I think you guys are oversimplifying the problem that removal of radar is the issue. I have an early VIN Model Y with radar and it still regularly phantom brakes, most often on curved areas of the road where I think radar accounts for a lot of false positive collision events. I agree that Tesla autopilot is dysfunctional enough where you cannot truly use it without being on high alert. GM and Ford vehicles with adaptive cruise in my experience work more reliably--even those that are several years old.
 
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stopcrazypp

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Dec 8, 2007
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@EmbersDC @stopcrazypp Those points are deeply false. TACC is a driver assist feature. It doesn't need to automatically stop for every possible road hazard. The driver still needs to pay attention and be ready to intervene anyways. The phantom braking gets in the way of doing its assistance job.

I agree that Tesla has clearly tuned TACC, and especially VO TACC, as though they're building it into autonomous driving. Which makes TACC worse as a driver assistance ACC feature than those just focused on distance following.

And @EmbersDC TACC *IS* cruise control, it's even in the name - Traffic Aware Cruise Control. :)
Well you can disagree that it is "necessary", but there have been several fatal accidents already when Tesla's system did not respond (including one that NHTSA did a thorough investigation and resulted in the current restrictions in Tesla's AP). AFAIK, there are none for phantom braking. Even if the car slams on the brakes (which is more rare, most of the time it just lets off the accelerator and speed only drops a few mph), in the worse case, the car behind may rear end you, but it's unlikely to result in a fatal accident, especially when you are in an operation mode where you expect the car may slow down on its own (like TACC or AP) and you can intervene.

Of course, I'm not saying Tesla should give up on reducing false positives (they clearly need to work on it, and they are as part of FSD), but it's looking like it's going to be a long progress.

And as others pointed out, just putting in radar doesn't solve the issue (as phantom braking has been a reported issue long before Tesla removed the radar).
 
I only have this happen on two lane undivided highways and I think only twice. I don’t have radar.

It’s not a Tesla only thing as I’ve seen it happen on other systems and you can search online to see as much.

However, I’m 100% on board with a dumb cruise control as an option.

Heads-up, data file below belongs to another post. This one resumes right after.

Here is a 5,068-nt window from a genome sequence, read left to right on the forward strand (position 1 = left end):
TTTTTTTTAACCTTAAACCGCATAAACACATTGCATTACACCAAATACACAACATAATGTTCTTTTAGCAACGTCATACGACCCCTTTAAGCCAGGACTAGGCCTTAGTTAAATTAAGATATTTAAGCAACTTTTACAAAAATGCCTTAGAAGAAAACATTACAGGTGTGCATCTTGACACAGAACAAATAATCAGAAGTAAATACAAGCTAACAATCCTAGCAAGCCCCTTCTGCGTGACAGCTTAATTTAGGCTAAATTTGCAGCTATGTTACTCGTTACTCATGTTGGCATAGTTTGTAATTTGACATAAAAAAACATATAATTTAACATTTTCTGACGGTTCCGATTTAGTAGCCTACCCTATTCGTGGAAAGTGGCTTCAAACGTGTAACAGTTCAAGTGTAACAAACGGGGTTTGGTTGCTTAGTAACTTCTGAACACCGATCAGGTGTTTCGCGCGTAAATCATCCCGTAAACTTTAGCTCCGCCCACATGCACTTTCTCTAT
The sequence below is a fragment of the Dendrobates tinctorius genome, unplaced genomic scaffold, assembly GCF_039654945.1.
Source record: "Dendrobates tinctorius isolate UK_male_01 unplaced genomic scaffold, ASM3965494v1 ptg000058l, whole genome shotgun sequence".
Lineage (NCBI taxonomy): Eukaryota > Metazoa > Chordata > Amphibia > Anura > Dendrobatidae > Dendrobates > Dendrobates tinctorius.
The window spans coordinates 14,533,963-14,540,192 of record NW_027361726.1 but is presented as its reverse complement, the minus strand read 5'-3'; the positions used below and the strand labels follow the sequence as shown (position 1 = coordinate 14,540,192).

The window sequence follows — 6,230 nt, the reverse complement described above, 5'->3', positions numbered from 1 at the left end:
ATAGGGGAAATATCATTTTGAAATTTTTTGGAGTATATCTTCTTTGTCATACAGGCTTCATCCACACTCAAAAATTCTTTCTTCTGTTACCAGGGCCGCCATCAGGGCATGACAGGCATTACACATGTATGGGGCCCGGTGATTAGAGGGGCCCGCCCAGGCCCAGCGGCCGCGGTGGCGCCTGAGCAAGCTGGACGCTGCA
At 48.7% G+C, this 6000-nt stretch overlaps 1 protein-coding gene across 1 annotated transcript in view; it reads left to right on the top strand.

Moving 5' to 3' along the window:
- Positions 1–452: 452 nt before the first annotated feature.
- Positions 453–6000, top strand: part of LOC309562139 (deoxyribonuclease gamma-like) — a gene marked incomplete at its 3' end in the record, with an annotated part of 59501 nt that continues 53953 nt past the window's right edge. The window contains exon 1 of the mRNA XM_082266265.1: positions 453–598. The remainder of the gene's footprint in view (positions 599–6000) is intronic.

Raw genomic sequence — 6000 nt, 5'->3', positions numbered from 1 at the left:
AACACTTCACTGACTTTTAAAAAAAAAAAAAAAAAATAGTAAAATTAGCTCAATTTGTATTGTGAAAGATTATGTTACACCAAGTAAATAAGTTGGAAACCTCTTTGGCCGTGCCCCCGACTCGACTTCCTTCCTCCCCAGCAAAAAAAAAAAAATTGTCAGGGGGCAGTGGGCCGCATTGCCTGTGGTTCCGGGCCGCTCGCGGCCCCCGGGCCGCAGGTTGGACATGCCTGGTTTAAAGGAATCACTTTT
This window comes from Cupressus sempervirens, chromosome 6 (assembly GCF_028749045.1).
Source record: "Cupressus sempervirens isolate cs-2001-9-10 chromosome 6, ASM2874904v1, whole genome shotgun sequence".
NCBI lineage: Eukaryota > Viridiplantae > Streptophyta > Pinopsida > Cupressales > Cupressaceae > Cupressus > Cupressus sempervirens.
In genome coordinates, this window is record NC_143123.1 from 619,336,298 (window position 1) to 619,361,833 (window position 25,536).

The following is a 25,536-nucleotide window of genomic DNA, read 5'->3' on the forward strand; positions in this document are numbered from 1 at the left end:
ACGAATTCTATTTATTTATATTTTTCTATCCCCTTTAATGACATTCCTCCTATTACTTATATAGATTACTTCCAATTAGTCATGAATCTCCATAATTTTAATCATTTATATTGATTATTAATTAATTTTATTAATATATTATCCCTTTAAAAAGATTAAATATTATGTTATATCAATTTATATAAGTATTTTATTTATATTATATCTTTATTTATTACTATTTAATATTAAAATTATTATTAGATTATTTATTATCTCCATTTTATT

I think its either problem with your specific vehicle or there is a difference between the models radar/no radar etc. I just drove 2500KMs in my MYLR (with radar) and most of it with cruise control enabled and didn't have a single phantom breaking incident - even when changing lanes or passing vehicles.
 
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I personally believe that this is all a function of TACC being integrated to FSD, and radar isn’t really required.. The Tesla AI folks tout all of it’s vision aspects and many say it has 50% more than us, meaning three cameras vs two eyes… yet I also own two Subaru’s that only use two cameras and do lane keeping and adaptive cruise control flawlessly If all we are asking the car to do is speed management and functionally the collision avoidance, not auto steer, the fsd features are why it functionally phantom brakes…. The irony is my wife followed me home the other day and my MY phantom braked and the Subaru‘s collision avoidance alerted …. so she then lead for the balance of the journey.. unsurprisingly her car never had an issue. the AI discussions from the experts are all impressive, but we are functionally beta testing their software development efforts and their efforts are focused on fsd not what many of us are expect TACC to be able to do everyday…. I don’t think basic TACC functions are a priority in any way….
 
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I do a monthly drive with a 4.5 hour stretch of 2-lane, both coming and going (it's a 1k mile trip). If I slowed from 65 to a random speed between 65 and 40 each time there was an oncoming semi (maybe 400 times per 1k miles?), would the small increase in risk of getting rear-ended outweigh the benefit of TACC being so defensive? I don't know. All that unneeded braking could make travel very annoying, even scary, yet still safer.
 
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Yeah it does it every time I pass a larger truck, bus etc. and really don’t like the lane keep assist bc it hugs the center line way too close for comfort.
My $30k Honda Odyssey minivan has a much better cruise and lane keep assist features.